It’s 1991. PC Plus have awarded Wing Commander 4/5, obviously a libellous hatchet-job by some buffoon who’d barely played it for two hours, because Wing Commander was the very definition of “awesome”, and not just in a misprinted dictionary that had replaced random definitions with military ranks. So what was so great about it?

I’d upgraded my PC1512 to 640k of memory and a 32Mb hard drive, but that was about as far as you could go; the power supply for the whole system was in the monitor and you couldn’t over-ride the on-board graphics with an expansion card, so I was stuck with the four colours of CGA (or, on my mono screen, four shades of gray) and occasional “beep” of a PC speaker that, as I’m sure I’ve mentioned before, didn’t make for the most compelling audiovisual experience. Curse of the Azure Bonds had characters, a story and the mechanics of AD&D for thoughtful, tactical combat, but the sound and graphics were more functional than jaw-dropping, and sometimes you just wanted to beat up big colourful thugs (and in the game, ah), so I’d still troop off to arcades from time to time with piles of 10p coins for Final Fight, Golden Axe and the like.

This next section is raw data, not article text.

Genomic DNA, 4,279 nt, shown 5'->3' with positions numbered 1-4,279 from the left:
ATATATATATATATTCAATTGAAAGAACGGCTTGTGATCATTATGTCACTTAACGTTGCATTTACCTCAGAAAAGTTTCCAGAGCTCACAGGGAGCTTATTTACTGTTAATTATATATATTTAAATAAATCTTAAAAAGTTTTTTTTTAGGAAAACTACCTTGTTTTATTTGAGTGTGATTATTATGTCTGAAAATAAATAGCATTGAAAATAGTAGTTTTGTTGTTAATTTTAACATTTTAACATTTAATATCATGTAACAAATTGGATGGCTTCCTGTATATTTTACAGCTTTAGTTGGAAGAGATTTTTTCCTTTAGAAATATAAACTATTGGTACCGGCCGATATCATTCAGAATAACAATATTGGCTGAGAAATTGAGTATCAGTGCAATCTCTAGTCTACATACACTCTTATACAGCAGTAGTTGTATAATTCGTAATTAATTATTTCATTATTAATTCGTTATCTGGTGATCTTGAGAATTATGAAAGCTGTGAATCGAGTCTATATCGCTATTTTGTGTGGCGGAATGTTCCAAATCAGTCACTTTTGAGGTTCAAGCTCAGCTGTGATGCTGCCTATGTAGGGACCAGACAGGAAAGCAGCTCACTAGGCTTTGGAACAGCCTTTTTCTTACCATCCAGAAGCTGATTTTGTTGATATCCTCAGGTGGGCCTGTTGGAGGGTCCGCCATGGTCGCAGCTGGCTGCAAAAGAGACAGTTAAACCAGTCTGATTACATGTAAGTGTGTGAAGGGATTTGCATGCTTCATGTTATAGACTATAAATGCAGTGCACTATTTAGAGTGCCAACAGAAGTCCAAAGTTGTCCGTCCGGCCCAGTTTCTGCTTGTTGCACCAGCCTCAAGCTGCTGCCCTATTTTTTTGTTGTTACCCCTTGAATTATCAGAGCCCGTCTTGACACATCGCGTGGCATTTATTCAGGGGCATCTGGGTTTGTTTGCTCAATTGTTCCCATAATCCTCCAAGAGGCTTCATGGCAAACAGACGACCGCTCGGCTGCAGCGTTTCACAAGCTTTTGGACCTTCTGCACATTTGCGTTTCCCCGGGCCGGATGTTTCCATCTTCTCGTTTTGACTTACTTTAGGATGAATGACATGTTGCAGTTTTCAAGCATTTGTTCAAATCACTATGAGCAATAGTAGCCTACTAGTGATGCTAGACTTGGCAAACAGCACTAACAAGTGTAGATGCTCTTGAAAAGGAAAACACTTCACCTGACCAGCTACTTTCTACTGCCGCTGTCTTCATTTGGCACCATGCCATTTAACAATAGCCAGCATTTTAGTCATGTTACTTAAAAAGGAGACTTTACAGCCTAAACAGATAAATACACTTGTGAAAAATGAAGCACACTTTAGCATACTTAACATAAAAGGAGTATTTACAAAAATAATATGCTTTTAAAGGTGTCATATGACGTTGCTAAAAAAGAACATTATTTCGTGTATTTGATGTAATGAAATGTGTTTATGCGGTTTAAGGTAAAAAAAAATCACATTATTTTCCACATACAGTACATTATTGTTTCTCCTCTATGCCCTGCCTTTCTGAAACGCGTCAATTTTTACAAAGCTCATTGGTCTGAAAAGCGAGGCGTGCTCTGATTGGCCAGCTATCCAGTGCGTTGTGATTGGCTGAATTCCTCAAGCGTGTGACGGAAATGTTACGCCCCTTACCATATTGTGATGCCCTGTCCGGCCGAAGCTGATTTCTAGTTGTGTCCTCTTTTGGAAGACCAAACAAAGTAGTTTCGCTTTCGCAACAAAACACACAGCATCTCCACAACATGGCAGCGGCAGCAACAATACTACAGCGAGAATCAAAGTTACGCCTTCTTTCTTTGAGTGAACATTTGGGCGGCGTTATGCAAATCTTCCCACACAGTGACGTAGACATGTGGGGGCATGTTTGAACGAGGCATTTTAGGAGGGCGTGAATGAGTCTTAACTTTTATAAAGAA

Wing Commander is the first game I can remember that made me go “whoah, dude!” (for Bill and Ted were most excellent at the time). My PC wouldn’t even run it, but a friend’s dad had it for his VGA 80386, and I’d head around there at every opportunity. Not only did this machine of awesome power have VGA graphics (256 colours? Was that even possible? Did that many colours actually exist?), it had a sound card, so even the intro had us rapt. Where today we frantically mash mouse buttons and escape keys to skip past interminable splash screens to actually get to the game, back then, to silhouettes on the screen, you heard a genuine real life orchestra[1] tuning up, then the tap of a conductor’s batten, and as the Origin logo appeared amidst bursting fireworks, a symphonic score carried you into a deep-space dogfight between gloriously technicoloured craft.